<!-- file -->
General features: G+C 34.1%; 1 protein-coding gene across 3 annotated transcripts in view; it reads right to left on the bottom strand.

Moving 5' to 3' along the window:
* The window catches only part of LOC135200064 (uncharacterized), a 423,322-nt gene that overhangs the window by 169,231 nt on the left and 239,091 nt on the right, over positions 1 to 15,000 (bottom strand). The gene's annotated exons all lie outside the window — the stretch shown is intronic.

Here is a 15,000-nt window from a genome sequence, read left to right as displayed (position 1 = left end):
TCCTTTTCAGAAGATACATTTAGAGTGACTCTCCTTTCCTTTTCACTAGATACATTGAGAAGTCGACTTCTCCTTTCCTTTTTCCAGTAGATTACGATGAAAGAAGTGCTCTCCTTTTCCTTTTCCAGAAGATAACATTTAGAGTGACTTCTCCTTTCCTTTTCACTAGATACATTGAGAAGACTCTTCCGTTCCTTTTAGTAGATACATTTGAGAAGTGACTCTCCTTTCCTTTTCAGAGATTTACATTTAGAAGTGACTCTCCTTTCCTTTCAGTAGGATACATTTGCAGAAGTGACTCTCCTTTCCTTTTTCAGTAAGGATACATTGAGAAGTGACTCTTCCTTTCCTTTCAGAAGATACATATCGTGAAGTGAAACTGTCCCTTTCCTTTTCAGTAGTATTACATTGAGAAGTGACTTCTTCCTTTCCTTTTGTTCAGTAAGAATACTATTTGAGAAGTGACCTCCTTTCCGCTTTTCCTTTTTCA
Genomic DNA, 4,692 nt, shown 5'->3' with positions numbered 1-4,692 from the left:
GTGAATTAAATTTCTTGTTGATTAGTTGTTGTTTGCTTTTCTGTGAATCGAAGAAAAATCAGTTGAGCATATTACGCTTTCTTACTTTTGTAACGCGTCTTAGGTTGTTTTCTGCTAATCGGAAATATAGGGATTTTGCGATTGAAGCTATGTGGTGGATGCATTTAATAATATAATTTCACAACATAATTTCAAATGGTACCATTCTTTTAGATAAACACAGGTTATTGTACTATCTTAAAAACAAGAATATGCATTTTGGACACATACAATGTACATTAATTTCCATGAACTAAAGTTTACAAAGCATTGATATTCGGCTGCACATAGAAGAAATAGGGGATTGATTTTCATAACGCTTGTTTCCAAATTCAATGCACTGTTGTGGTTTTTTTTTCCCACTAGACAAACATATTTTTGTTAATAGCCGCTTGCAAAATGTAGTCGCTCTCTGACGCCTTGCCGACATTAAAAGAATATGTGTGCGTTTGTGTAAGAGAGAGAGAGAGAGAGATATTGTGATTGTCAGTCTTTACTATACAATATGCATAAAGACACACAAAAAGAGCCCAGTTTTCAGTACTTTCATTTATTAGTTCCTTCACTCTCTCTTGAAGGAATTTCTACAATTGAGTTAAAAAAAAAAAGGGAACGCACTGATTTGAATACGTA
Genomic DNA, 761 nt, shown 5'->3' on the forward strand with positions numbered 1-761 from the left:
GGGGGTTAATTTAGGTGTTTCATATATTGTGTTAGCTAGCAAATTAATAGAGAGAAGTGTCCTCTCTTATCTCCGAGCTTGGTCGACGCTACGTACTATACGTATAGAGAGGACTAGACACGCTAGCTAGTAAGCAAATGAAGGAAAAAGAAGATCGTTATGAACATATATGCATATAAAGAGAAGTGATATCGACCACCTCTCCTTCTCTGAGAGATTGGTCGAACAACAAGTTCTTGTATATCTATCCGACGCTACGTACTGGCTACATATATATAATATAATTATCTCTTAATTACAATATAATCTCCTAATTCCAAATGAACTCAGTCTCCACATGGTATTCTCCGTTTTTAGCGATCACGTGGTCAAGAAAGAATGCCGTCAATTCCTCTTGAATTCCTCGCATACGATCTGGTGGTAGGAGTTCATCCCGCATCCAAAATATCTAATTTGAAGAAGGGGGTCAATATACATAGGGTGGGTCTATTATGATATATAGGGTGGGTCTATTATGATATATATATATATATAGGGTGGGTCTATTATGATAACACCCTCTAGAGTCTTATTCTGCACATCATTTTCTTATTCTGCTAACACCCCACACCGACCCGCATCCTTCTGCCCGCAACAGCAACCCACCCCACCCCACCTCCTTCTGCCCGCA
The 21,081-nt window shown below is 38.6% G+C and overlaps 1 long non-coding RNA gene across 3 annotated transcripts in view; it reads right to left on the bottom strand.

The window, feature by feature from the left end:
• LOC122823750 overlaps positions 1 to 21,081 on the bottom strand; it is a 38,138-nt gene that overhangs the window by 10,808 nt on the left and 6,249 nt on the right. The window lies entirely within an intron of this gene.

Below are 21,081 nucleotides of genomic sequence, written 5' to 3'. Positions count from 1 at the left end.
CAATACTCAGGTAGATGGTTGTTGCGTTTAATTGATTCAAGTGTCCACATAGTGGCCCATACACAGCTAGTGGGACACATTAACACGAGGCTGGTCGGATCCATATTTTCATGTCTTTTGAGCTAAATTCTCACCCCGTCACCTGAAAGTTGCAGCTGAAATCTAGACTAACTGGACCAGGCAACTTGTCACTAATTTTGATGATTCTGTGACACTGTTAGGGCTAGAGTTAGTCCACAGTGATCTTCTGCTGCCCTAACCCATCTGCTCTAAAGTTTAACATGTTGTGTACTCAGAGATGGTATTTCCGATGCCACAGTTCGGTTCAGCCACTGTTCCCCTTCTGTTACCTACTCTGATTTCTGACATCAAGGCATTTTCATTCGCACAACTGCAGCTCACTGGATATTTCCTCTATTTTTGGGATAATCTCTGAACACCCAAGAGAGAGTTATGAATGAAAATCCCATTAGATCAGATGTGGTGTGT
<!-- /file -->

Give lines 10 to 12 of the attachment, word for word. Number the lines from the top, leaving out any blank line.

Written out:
The 21,081-nt window shown below is 38.6% G+C and overlaps 1 long non-coding RNA gene across 3 annotated transcripts in view; it reads right to left on the bottom strand.

The window, feature by feature from the left end:
• LOC122823750 overlaps positions 1 to 21,081 on the bottom strand; it is a 38,138-nt gene that overhangs the window by 10,808 nt on the left and 6,249 nt on the right. The window lies entirely within an intron of this gene.